In answer to some of the questions you asked: In terms of the root canal, the dentist did try the procedure twice because I still had tenderness and some pain after the first time. He then felt that extracting the tooth was the only answer as the discomfort did not clear up over time. I don't remember feeling numbness in my lip after the root canal. What I do remember is having sore glands, a pain in my gum as well as a strange feeling along the inside of my gum towards my tongue which I still get (can't really describe it, it's almost like a numbness). I also had a cold or virus about a month after the first root canal, which intensified the pain, especially at night.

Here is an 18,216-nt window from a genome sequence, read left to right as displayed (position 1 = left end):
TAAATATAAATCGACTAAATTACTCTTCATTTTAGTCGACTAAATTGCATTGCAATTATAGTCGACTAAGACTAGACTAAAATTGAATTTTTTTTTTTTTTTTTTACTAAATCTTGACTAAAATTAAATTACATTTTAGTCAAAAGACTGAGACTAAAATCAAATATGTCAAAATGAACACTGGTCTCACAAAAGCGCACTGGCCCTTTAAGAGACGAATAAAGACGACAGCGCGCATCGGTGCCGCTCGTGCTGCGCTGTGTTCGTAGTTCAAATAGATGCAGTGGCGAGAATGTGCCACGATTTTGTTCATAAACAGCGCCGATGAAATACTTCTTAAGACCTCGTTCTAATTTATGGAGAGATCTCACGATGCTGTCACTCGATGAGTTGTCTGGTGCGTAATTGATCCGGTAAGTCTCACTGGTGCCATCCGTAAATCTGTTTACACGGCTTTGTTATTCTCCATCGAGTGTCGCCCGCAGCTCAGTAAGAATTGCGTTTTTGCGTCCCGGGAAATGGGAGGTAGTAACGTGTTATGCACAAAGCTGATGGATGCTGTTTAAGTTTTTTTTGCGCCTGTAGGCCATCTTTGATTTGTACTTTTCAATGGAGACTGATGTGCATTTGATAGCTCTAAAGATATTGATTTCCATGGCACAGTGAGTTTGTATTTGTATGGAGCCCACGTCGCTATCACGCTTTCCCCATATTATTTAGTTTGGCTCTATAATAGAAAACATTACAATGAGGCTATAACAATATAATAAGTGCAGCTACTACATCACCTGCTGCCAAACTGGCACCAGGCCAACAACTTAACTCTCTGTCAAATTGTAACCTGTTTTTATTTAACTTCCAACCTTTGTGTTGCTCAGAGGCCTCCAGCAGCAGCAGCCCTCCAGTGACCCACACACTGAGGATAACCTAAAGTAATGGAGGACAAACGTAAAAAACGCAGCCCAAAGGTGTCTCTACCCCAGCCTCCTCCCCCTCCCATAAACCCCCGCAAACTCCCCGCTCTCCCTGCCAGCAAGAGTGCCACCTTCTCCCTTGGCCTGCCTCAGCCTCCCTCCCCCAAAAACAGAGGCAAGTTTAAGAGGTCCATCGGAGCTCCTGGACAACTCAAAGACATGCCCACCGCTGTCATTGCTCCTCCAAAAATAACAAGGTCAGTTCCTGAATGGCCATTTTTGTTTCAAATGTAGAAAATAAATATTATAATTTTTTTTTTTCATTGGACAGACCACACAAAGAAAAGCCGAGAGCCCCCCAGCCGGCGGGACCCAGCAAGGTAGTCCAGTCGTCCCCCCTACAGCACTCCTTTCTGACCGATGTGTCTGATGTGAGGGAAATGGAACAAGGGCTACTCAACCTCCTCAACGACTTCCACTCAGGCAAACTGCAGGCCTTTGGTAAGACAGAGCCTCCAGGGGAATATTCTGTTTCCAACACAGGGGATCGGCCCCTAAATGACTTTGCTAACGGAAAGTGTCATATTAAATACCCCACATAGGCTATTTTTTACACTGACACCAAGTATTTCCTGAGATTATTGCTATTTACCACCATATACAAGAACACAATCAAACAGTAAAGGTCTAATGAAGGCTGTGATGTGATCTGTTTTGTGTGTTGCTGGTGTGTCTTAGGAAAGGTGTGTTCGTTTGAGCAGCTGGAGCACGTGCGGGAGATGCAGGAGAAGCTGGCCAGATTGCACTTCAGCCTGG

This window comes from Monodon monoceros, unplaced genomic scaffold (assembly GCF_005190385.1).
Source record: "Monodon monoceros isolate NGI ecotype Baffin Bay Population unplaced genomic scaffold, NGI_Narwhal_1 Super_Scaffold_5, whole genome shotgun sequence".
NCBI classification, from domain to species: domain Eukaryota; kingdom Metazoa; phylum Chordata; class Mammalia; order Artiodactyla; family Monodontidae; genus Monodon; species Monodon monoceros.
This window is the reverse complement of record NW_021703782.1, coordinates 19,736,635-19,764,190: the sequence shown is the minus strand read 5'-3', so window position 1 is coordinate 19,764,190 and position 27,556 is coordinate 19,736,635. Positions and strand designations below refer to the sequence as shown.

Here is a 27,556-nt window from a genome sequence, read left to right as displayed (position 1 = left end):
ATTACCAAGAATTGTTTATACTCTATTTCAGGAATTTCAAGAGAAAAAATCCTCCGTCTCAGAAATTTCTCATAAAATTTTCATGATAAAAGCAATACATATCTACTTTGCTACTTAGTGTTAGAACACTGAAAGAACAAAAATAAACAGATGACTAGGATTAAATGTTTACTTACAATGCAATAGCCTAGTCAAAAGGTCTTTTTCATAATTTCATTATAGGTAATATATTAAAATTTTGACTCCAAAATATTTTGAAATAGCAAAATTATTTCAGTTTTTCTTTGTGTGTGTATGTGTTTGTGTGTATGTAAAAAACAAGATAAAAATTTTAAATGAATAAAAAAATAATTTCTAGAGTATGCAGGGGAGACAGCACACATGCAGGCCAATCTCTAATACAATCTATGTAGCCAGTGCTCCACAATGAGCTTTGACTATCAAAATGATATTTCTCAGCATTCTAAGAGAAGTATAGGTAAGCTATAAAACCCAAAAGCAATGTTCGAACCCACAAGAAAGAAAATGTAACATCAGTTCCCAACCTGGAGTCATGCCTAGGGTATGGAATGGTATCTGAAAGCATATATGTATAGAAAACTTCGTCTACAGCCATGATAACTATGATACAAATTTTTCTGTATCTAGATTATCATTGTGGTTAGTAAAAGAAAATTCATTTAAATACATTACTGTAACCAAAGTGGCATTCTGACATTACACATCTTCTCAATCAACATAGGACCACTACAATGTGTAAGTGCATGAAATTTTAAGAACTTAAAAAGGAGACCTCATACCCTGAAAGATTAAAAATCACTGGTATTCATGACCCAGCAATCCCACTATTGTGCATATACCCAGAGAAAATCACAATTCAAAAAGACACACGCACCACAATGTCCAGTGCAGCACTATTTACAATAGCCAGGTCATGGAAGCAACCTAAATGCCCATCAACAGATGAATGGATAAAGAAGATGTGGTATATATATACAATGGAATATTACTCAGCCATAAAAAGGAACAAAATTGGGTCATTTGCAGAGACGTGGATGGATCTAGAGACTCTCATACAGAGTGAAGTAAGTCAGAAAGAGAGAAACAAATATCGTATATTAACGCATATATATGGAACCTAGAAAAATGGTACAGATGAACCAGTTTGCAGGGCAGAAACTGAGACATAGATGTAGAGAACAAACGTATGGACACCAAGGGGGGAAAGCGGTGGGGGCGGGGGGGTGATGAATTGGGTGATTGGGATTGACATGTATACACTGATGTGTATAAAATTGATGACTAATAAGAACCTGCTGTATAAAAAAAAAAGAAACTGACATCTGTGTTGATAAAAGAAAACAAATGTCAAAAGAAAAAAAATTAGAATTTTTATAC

Yes, it is possible that the clamp used by the dentist hurt my gum. This does provide some explanation to me, although would this still affect me after a year? There are also a few other things that occurred that make me unsure. The oozing on the opposite side, after the filling replacement (3 months after the tooth extraction), was accompanied with quite a lot of pain and more than usual bruised feeling that went on for about 5 days after the injection. The material that came out of the area at the time was whitish in colour and there were tiny bumps on my gum. At first I thought they were blisters but then I noticed that my gum was oozing from the sides of 2 teeth. This wasn't the first time I had bumps in my mouth though. I went through a stage where it felt like I kept getting blisters on my gums, both lower sides and I felt a similar pain on both sides too. This was very strange and I couldn't understand what was going on. I thought that there was something spreading around my mouth, but only along the lower jaw.